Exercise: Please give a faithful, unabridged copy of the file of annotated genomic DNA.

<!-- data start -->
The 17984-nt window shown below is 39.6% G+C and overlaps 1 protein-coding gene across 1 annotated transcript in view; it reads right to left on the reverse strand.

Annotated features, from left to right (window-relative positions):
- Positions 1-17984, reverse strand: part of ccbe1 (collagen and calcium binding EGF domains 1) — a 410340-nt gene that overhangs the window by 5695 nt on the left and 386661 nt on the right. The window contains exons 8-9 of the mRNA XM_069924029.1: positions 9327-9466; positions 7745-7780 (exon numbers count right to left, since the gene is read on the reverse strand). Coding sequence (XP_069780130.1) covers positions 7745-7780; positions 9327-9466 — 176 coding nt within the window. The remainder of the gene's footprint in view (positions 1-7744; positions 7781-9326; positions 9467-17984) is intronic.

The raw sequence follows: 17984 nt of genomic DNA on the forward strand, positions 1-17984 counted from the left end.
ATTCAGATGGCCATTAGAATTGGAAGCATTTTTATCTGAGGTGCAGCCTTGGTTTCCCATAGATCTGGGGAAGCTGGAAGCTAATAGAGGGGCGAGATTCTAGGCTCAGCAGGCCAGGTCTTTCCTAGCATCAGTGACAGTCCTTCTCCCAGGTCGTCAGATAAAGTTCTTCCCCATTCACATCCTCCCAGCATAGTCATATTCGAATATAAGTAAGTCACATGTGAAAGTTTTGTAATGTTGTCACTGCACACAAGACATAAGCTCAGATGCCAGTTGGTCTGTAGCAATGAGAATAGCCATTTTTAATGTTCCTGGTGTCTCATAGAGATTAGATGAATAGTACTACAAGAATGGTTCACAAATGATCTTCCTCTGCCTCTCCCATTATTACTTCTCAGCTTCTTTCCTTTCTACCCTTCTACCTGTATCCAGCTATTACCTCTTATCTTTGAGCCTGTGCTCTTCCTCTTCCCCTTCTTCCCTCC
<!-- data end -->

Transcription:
The 17984-nt window shown below is 39.6% G+C and overlaps 1 protein-coding gene across 1 annotated transcript in view; it reads right to left on the reverse strand.

Annotated features, from left to right (window-relative positions):
- Positions 1-17984, reverse strand: part of ccbe1 (collagen and calcium binding EGF domains 1) — a 410340-nt gene that overhangs the window by 5695 nt on the left and 386661 nt on the right. The window contains exons 8-9 of the mRNA XM_069924029.1: positions 9327-9466; positions 7745-7780 (exon numbers count right to left, since the gene is read on the reverse strand). Coding sequence (XP_069780130.1) covers positions 7745-7780; positions 9327-9466 — 176 coding nt within the window. The remainder of the gene's footprint in view (positions 1-7744; positions 7781-9326; positions 9467-17984) is intronic.

The raw sequence follows: 17984 nt of genomic DNA on the forward strand, positions 1-17984 counted from the left end.
ATTCAGATGGCCATTAGAATTGGAAGCATTTTTATCTGAGGTGCAGCCTTGGTTTCCCATAGATCTGGGGAAGCTGGAAGCTAATAGAGGGGCGAGATTCTAGGCTCAGCAGGCCAGGTCTTTCCTAGCATCAGTGACAGTCCTTCTCCCAGGTCGTCAGATAAAGTTCTTCCCCATTCACATCCTCCCAGCATAGTCATATTCGAATATAAGTAAGTCACATGTGAAAGTTTTGTAATGTTGTCACTGCACACAAGACATAAGCTCAGATGCCAGTTGGTCTGTAGCAATGAGAATAGCCATTTTTAATGTTCCTGGTGTCTCATAGAGATTAGATGAATAGTACTACAAGAATGGTTCACAAATGATCTTCCTCTGCCTCTCCCATTATTACTTCTCAGCTTCTTTCCTTTCTACCCTTCTACCTGTATCCAGCTATTACCTCTTATCTTTGAGCCTGTGCTCTTCCTCTTCCCCTTCTTCCCTCC